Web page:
Opioid addiction or opiate addiction can quickly and easily develop. Opioids are a broad class of drugs that include prescription drugs like hydrocodone oxycodone, fentanyl, and heroin. Opiates are naturally occurring substances like morphine, codeine, and opium. Opioids can be synthetic (fentanyl) or semi-synthetic (heroin).
All opioids cause tolerance to form, meaning that the effects diminish over time. Many people attempt to counter tolerance by increasing the dose or frequency of dosage. Opioid abuse is likely to accelerate the development of dependence. Opioid dependence is characterized by the presentation of withdrawal symptoms upon discontinuation. Physical dependence on opioids often but not always leads to addiction.
This guide addresses issues that include:
- Are opioids addictive?
- Why are opioids addictive?
- What is opioid addiction?
- How many people are addicted to opioids in the United States?
- How to get treatment for addiction to opioids in California.
Signs of Opioid Addiction
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Recognizing the signs of opioid addiction involves focusing on various behavioral and physical cues that may indicate someone is struggling with opioid abuse. Look for the following markers:
- Neglecting personal hygiene and appearance: Individuals grappling with opioid addiction – clinically described as opioid use disorder – might show a decline in personal grooming and neglect their physical appearance, leading to disheveled clothing, unkempt hair, and poor hygiene practices.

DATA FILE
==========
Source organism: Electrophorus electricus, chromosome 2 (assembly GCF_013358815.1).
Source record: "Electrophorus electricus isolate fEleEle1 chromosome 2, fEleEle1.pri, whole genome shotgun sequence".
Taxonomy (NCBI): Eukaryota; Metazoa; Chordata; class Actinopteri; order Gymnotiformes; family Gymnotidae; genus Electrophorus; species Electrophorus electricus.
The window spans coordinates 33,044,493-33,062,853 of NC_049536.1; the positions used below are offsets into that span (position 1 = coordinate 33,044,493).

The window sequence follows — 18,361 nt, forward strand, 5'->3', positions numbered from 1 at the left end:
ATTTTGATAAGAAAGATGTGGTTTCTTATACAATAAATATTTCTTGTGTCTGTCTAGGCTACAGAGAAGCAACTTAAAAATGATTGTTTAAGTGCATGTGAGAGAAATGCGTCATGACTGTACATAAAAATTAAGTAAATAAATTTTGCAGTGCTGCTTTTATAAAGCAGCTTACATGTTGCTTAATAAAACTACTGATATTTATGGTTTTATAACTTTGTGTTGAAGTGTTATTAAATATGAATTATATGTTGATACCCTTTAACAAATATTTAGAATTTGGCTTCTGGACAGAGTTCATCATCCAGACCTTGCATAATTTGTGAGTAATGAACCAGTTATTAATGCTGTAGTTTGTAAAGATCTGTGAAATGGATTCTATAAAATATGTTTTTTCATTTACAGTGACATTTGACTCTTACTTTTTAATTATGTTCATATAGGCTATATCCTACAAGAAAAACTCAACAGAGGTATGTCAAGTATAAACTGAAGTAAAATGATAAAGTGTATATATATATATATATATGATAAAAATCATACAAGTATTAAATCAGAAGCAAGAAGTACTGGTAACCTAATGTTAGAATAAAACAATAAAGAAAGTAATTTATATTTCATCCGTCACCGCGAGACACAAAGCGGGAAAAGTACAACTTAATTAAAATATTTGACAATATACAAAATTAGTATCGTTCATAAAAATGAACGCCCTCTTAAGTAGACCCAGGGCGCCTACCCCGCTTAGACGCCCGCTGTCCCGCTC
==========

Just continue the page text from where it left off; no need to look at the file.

- Engaging in secretive or deceptive behavior to obtain opioids: Opioid-dependent individuals often resort to secretive or deceptive actions, such as hiding medications, forging prescriptions, or making frequent visits to different doctors – this is known as doctor shopping – to maintain their supply of opioids.
- Social withdrawal and isolation from family and friends: Those battling opioid addictions may withdraw from social activities and isolate themselves from family and friends, avoiding interactions to conceal their substance abuse or to prevent concerns from being raised.
- Sudden changes in mood, including increased irritability or aggression: Opioid addiction may trigger dramatic mood swings, with individuals exhibiting heightened irritability, agitation, or unexplained outbursts of anger, often in response to opioid cravings or the inability to access the drug.
- Financial troubles or unexplained financial strain due to excessive spending on opioids: A telltale sign of opioid addiction is financial duress manifested through increased spending on acquiring opioids, often leading to financial instability, borrowing money, or unexplained financial hardships.